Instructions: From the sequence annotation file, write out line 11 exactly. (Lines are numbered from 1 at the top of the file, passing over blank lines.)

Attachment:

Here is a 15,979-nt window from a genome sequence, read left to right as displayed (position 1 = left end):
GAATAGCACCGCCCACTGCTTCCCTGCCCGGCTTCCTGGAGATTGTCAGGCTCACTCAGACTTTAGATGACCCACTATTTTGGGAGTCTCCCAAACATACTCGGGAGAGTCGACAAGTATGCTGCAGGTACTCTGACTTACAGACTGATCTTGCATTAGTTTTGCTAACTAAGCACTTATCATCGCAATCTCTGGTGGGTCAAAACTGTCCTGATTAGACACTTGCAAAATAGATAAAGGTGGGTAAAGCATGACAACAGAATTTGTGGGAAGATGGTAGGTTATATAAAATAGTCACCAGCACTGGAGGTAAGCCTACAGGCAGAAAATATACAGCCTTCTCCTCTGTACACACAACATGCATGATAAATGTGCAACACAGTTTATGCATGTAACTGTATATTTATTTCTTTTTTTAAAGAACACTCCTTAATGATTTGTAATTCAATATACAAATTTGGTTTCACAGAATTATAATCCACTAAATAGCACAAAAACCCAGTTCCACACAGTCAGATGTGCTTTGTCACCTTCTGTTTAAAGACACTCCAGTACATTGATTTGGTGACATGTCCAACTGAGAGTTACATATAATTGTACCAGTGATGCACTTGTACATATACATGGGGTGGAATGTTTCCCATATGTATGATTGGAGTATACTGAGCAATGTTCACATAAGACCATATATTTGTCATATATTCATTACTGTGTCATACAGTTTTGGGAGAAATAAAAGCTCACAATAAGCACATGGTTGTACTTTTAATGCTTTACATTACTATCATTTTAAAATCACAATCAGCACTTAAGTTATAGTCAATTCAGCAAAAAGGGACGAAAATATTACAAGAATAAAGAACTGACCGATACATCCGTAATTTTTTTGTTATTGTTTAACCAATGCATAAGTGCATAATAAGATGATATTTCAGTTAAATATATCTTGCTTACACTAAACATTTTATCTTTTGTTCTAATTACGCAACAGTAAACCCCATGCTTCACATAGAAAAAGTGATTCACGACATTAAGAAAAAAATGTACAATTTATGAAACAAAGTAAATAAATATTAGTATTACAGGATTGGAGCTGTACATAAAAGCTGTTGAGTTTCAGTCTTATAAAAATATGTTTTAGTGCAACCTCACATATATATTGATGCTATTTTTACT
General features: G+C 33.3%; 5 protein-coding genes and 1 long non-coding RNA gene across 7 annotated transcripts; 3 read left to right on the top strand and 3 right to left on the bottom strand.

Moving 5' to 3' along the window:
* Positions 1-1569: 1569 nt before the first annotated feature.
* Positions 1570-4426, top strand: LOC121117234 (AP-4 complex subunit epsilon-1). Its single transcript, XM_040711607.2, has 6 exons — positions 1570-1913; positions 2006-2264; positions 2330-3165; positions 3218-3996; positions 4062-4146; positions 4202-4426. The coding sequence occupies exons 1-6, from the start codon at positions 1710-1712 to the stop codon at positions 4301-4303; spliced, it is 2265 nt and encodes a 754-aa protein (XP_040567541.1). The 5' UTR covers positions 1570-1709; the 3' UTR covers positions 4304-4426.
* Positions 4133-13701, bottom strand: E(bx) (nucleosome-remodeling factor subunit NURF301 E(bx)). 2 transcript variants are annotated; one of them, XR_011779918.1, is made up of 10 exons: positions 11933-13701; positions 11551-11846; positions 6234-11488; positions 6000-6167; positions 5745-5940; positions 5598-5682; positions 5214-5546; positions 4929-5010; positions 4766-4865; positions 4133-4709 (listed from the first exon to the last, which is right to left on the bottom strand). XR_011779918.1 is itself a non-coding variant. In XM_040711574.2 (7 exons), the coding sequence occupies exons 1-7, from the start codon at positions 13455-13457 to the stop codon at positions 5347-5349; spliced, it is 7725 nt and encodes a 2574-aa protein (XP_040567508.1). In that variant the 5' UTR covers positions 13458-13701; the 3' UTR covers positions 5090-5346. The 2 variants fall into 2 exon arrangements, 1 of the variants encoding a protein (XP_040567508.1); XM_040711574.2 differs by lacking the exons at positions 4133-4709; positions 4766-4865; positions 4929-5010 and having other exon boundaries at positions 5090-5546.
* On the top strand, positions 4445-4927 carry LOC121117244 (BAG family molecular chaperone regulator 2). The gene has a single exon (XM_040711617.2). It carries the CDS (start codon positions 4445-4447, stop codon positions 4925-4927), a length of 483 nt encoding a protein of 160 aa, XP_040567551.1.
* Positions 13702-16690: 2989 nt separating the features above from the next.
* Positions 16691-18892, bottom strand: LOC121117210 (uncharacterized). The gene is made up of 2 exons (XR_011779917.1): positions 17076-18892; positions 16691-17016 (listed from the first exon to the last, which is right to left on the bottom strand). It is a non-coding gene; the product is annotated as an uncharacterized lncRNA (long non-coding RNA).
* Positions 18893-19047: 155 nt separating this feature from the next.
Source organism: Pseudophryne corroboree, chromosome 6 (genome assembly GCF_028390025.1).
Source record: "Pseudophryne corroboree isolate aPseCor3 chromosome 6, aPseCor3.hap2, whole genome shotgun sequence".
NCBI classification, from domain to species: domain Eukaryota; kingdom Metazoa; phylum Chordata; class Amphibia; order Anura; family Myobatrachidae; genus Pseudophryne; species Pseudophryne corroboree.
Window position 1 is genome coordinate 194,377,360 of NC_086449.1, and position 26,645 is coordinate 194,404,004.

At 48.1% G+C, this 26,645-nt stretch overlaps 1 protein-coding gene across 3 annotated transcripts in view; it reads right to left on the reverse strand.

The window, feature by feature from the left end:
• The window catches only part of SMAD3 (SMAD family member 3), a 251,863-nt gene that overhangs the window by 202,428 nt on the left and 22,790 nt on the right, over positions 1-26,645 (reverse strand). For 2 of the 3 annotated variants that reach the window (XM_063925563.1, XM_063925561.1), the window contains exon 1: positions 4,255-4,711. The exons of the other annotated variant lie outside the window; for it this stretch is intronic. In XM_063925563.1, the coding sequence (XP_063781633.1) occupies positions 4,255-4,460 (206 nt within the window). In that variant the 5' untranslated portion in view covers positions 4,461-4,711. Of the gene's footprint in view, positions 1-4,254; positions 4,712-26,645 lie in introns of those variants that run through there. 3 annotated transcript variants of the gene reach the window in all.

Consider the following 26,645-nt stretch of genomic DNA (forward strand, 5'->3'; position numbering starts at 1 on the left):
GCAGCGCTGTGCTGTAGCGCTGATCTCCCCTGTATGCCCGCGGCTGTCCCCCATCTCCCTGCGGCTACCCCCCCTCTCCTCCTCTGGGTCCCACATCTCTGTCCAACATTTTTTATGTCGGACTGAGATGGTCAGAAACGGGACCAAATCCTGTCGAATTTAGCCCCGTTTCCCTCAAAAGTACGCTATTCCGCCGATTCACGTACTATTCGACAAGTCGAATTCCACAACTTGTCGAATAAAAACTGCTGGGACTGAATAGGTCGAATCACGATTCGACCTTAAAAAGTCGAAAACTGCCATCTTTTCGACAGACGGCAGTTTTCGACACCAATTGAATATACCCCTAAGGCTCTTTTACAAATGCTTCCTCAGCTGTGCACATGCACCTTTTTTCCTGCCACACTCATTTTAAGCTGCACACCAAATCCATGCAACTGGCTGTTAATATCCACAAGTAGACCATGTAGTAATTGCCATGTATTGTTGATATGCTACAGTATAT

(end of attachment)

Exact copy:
* Positions 18893-19047: 155 nt separating this feature from the next.